The age of consent - Young people, sexuality and citizenship
Late nineteenth-century society was increasingly preoccupied by the advance of the 'New Woman' and changing ideas about female sexuality (Smith-Rosenberg, 1989); sexually transmitted diseases such as syphilis; and the corrupting influence of decadent homosexuals. As Elaine Showalter has argued, these social transformations generated a climate of fin de siècle 'sexual anarchy' and a search for new moral certainties (Showalter, 1992). It was in this context that purity movements pressed for greater regulation of sexuality, including increases in the minimum age for a girl to participate in sexual intercourse. An initial increase in the legal age for sexual intercourse from 12 to 13 occurred in England, Wales and Ireland via the Offences Against the Person Act 1875, a brief piece of legislation that did not cover Scotland. [...] The 1885 Criminal Amendment Act, applying in English law (including Ireland at this time) and Scottish law, subsequently created the 'age of consent' for a young woman to engage in sexual intercourse with a male which remained on the statute book in England, Wales and Scotland throughout the twentieth century. Section of the act (later recodified in the Sexual Offences Act 1956, part 1, s. 6) raised the age below which 'unlawful sexual intercourse' with a girl was prohibited to 16, although the minimum age for other sexual activity such as oral sex or masturbation remained 12 [...].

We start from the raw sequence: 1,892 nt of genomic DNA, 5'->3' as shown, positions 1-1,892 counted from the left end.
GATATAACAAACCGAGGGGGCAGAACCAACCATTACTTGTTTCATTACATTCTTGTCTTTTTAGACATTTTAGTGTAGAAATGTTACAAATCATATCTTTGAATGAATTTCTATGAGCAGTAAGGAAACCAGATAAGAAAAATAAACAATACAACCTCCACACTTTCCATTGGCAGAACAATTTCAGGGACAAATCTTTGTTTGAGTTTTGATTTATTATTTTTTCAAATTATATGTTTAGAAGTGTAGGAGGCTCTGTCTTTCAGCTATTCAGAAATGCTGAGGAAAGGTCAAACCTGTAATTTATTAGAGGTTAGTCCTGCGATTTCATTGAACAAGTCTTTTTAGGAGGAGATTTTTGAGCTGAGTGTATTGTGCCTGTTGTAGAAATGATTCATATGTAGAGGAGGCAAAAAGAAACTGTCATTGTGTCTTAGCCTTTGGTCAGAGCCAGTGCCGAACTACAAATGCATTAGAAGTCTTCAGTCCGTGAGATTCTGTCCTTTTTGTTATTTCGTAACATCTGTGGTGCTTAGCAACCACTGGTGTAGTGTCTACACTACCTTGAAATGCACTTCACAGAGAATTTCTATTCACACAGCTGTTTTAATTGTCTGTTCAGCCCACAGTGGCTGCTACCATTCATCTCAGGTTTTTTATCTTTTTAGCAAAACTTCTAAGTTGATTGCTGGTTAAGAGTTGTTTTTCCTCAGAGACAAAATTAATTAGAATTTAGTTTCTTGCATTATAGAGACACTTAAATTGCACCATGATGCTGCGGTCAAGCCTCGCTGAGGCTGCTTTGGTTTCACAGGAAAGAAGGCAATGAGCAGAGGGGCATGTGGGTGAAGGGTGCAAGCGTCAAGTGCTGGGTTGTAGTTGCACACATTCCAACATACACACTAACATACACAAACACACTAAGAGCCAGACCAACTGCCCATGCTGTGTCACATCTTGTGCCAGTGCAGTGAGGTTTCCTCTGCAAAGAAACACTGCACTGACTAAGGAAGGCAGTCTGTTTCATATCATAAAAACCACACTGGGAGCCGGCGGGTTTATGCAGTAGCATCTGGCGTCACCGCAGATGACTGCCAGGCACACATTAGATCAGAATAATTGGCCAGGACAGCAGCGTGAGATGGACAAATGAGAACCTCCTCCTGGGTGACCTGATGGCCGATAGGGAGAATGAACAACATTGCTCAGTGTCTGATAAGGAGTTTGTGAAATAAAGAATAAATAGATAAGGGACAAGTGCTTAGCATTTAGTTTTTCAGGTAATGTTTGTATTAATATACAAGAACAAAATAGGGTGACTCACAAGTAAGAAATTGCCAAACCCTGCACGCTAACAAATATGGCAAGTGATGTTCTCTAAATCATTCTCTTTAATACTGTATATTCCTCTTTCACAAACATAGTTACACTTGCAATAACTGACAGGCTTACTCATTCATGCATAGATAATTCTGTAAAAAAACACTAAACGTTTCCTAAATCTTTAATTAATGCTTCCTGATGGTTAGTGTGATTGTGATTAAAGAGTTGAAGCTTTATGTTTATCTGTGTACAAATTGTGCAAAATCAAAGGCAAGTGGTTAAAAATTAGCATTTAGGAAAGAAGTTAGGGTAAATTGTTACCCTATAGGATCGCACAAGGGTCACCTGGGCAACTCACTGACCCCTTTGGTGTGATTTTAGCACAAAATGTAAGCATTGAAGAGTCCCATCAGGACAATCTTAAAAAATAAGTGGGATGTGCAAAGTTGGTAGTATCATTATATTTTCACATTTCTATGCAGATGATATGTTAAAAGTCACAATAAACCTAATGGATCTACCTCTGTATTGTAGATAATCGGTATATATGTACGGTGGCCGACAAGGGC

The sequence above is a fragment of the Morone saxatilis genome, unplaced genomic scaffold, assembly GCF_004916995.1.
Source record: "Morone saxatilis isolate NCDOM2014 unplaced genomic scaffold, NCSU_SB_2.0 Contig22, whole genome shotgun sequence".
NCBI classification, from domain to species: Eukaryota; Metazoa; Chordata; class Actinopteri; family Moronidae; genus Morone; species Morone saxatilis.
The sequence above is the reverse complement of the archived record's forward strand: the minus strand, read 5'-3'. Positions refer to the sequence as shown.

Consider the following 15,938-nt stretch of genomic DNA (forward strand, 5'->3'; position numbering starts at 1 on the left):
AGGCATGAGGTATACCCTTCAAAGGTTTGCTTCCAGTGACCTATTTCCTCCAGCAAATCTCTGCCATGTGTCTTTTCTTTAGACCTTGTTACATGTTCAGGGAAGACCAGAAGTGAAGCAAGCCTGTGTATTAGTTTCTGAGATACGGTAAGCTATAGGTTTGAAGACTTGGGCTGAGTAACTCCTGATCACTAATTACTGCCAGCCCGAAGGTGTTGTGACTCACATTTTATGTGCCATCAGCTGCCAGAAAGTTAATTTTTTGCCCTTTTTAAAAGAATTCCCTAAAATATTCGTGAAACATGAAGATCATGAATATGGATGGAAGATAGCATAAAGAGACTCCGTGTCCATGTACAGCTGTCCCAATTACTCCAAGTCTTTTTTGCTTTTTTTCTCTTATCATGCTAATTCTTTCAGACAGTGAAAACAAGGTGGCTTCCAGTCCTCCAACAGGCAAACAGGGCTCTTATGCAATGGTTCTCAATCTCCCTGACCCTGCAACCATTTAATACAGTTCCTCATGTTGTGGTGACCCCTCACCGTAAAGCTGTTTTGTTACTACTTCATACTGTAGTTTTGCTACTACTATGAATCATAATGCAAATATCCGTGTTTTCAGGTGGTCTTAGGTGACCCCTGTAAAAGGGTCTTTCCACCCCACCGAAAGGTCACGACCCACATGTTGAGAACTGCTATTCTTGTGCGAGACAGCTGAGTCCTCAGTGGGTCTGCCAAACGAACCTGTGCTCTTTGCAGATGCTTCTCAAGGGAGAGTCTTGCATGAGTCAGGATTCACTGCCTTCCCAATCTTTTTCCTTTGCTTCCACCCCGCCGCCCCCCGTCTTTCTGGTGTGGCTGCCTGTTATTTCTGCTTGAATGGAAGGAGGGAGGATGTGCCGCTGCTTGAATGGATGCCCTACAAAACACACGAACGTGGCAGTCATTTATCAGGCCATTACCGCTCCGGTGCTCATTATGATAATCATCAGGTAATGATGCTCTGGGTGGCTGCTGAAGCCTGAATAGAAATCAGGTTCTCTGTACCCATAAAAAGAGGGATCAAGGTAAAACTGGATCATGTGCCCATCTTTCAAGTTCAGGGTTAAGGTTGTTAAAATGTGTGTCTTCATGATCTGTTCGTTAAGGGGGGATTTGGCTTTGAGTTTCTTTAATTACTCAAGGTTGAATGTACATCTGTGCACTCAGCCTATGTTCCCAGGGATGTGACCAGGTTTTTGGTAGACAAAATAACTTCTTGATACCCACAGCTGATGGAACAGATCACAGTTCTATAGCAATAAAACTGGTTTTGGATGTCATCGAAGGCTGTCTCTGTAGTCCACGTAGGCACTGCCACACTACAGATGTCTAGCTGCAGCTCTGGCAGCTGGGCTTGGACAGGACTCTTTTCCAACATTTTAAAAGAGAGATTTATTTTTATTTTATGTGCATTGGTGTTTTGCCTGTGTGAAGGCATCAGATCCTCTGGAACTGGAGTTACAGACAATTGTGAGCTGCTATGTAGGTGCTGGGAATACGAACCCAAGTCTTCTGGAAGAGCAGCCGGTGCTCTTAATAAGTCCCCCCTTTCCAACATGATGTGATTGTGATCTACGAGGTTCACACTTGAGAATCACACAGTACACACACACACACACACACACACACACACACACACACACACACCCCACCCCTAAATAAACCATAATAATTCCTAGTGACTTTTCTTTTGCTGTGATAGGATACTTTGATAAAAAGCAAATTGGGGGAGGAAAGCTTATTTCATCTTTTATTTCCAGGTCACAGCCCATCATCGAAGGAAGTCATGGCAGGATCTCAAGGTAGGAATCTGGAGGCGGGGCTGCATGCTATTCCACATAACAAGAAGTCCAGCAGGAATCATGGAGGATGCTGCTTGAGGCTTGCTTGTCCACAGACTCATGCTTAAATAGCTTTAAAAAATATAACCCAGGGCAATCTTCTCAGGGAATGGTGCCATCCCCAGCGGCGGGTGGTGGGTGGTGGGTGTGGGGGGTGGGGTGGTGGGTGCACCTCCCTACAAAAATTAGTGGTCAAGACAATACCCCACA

source: From the book 'The Age of Consent - Young People, Sexuality and Citizenship' by Matthew Waites (University of Glasgow, UK); Palgrave Macmillan; 2005